Showing posts with label Buddha. Show all posts
Showing posts with label Buddha. Show all posts

Friday 24 May 2024

The Key Endeavour of Jataka Tales - Sanvi Rai

The key endeavour of the Jataka tales is to teach people the value of a good life. Every jataka tale teaches the people the values of mankind and humanity in various aspects. The message conveyed by Buddha in these tales has great significance. 

From the story “The Fowler and the Quail” we can witness the power of unity and oneness the cooperation and the strength unity lies within is remarkably evident. Yes, the story did connect me today and taught a mesmerising lesson about being in a team and we should not split into factions which must destroy that union upon which our existence hangs. 

In essence, oneness is a feeling of interconnectedness and being spiritually related to one’s soul and heart. We gain the supreme power to see tranquillity and beauty around everyone and embedded in each soul. Religion is a complex system of beliefs and practices concerning the universe's existence, nature, and purpose. It typically involves devotion to a higher power.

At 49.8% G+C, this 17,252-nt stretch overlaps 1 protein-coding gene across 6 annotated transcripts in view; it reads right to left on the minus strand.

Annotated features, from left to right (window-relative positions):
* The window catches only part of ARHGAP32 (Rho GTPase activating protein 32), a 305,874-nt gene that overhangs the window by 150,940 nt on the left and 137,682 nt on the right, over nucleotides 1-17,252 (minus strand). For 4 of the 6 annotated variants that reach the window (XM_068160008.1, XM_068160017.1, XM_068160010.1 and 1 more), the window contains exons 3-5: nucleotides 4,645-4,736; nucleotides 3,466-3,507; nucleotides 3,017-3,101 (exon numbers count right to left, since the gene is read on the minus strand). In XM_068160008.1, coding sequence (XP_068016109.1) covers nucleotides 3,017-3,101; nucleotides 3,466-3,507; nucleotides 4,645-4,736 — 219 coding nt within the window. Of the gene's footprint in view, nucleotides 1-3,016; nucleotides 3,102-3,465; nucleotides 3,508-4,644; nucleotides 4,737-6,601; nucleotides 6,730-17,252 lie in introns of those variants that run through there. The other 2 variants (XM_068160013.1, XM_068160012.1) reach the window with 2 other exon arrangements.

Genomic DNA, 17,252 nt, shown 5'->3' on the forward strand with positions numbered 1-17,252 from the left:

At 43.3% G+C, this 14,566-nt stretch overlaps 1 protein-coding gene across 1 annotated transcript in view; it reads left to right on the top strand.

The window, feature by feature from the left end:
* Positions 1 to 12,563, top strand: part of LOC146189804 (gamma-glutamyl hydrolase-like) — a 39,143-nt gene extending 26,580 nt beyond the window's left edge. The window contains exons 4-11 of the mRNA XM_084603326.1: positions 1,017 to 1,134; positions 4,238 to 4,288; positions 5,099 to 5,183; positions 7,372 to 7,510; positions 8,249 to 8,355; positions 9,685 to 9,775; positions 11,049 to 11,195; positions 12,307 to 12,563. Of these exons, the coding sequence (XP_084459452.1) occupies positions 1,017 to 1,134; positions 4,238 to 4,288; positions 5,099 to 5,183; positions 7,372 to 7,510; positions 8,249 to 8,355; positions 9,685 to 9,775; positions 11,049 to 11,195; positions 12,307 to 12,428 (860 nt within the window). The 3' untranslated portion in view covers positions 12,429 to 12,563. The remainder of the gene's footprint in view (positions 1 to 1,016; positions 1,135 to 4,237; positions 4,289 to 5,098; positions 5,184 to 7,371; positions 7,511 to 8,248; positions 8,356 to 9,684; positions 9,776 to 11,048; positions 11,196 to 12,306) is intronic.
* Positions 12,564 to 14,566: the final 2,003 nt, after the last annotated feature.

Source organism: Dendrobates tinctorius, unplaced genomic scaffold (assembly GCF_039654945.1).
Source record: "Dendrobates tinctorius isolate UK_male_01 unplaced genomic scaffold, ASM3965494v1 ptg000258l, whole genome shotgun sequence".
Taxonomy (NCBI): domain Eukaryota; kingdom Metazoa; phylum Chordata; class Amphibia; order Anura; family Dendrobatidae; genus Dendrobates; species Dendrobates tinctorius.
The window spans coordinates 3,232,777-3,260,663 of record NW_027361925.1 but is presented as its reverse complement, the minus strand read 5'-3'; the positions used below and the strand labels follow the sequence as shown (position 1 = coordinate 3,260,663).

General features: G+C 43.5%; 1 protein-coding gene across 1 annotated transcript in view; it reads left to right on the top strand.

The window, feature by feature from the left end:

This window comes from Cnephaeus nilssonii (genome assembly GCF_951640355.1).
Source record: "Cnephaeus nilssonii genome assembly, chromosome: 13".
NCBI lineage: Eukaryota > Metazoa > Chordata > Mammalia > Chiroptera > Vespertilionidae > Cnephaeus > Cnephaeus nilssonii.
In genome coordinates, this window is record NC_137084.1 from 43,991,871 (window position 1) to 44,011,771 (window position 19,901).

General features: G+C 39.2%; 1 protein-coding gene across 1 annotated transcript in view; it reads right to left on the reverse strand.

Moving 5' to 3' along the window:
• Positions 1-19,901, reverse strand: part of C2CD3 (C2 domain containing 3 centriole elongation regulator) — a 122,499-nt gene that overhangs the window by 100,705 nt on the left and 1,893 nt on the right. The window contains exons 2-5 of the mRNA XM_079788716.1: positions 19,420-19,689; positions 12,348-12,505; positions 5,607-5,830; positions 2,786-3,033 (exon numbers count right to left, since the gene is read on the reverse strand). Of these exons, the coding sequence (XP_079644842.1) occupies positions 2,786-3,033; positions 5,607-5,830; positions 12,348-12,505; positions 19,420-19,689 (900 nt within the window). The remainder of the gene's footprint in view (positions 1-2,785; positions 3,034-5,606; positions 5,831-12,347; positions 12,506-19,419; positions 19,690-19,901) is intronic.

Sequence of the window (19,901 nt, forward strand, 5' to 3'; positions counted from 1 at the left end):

Sanvi Rai
Class 9
Sunbeam School, Bhagwanpur

Monday 20 May 2024

Unity is Strenghth - Chitranshi Singh

Yes, the story connected with me because there is "Unity is strength.” When there is teamwork and collaboration, wonderful things can be achieved. It has great value in all walks of life. When we are united then we can surmount any challenges and accomplish any goal. 

If we cooperate with each other, no one will be able to break us. But if we quarrel among ourselves, our enemies will take advantage of this and defeat us. 

This chapter, very beautifully, highlights the same fact likewise in this chapter, the leader of the quail told them to put their head through the net and told them to fly together with the net and go to the place which they liked.

Chitranshi Singh 
Sunbeam School, Varanasi Bhagwanpur

Monday 15 April 2024

What Are Jataka Tales? - Shambhavi Nautiyal

What are Jataka Tales? What do you know about them?

Jataka Tales are a voluminous body of literature which is a compound of stories from the life of Gautam Buddha as well as his previous births.

In these stories, the future Buddha may appear as a king, an outcast, a deva, an animal—but, in whatever form, he exhibits some virtue that the tale thereby inculcates. Often, Jātaka tales include an extensive cast of characters who interact and get into various kinds of trouble - whereupon the Buddha character intervenes to resolve all the problems and bring about a happy ending. The Jātaka genre is based on the idea that the Buddha was able to recollect all his past lives and thus could use these memories to tell a story and illustrate his teachings.

Did the story connect with you today and why?

I think, yes, it did connect with me in some manner. For instance, I like that the king, at least, tried providing for his illegitimate child in the form of a signet ring, because that doesn’t happen often. Most of the time, women get estranged in such cases, by both their parents and the father of the child.